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Cancer Res. 2009 Mar 1;69(5):1910-5. doi: 10.1158/0008-5472.CAN-08-0877. Epub 2009 Feb 17.

Novel microtubule polymerization inhibitor with potent antiproliferative and antitumor activity.

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  • 1Department of Pharmacology, University of Medicine and Dentistry of New Jersey-Robert Wood Johnson Medical School and the Informatics Institute of University of Medicine and Dentistry of New Jersey, Piscataway, New Jersey 08854, USA.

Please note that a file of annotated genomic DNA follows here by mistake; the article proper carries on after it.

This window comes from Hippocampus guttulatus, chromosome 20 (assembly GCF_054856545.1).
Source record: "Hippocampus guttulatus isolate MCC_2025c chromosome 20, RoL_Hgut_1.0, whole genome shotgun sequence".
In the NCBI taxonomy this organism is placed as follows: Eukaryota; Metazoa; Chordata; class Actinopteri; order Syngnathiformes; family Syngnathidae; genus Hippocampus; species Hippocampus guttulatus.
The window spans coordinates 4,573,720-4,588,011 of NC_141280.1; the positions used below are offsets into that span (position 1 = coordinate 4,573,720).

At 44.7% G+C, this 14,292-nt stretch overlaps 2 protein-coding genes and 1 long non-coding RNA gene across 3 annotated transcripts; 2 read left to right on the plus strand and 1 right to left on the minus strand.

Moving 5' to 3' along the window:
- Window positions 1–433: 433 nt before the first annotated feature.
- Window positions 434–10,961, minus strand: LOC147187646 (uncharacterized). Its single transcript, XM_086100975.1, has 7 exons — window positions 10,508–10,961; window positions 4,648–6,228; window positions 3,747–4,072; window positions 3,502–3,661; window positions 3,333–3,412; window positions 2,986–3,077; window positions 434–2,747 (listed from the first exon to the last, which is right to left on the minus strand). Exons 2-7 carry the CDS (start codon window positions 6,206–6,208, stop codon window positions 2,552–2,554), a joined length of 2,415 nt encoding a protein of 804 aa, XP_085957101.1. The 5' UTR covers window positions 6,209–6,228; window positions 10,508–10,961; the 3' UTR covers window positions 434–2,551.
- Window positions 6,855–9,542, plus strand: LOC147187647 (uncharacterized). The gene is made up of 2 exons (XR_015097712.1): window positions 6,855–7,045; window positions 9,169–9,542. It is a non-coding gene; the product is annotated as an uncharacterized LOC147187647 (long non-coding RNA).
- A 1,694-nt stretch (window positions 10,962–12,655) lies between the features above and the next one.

Microtubule-stabilizing and microtubule-destabilizing agents are commonly used as anticancer agents. Although highly effective, success with these agents has been limited due to their relative insolubility, cumbersome synthesis/purification, toxic side effects, and development of multidrug resistance. Hence, the identification of improved agents that circumvent one or more of these problems is warranted. We recently described the rational design of a series of triazole-based compounds as antimitotic agents. Members of this N-substituted 1,2,4-triazole family of compounds exhibit potent tubulin polymerization inhibition and broad spectrum cellular cytotoxicity. Here, we extensively characterize the in vitro and in vivo effects of our lead compound from the series 1-methyl-5-(3-(3,4,5-trimethoxyphenyl)-4H-1,2,4-triazole-4-yl)-1H-indole, designated T115. We show that T115 competes with colchicine for its binding pocket in tubulin, produces robust inhibition of tubulin polymerization, and disrupts the microtubule network system inside the cells. In addition, T115 arrests human cancer cells in the G(2)-M phase of cell cycling, a hallmark of microtubule destabilizing drugs. T115 also inhibits cell viability of several cancer cell lines, including multidrug-resistant cell lines, in the low nanomolar range. No cytotoxicity was observed by T115 against normal human skin fibroblasts cell lines, and acute toxicity studies in normal nontumor-bearing mice indicated that T115 is well-tolerated in vivo (maximum total tolerated dose, 400 mg/kg). In a mouse xenograft model using human colorectal (HT-29) and prostate (PC3) cancer cells, T115 significantly inhibited tumor growth when administered i.p. Taken together, our results suggest that T115 is a potential drug candidate for cancer chemotherapy.

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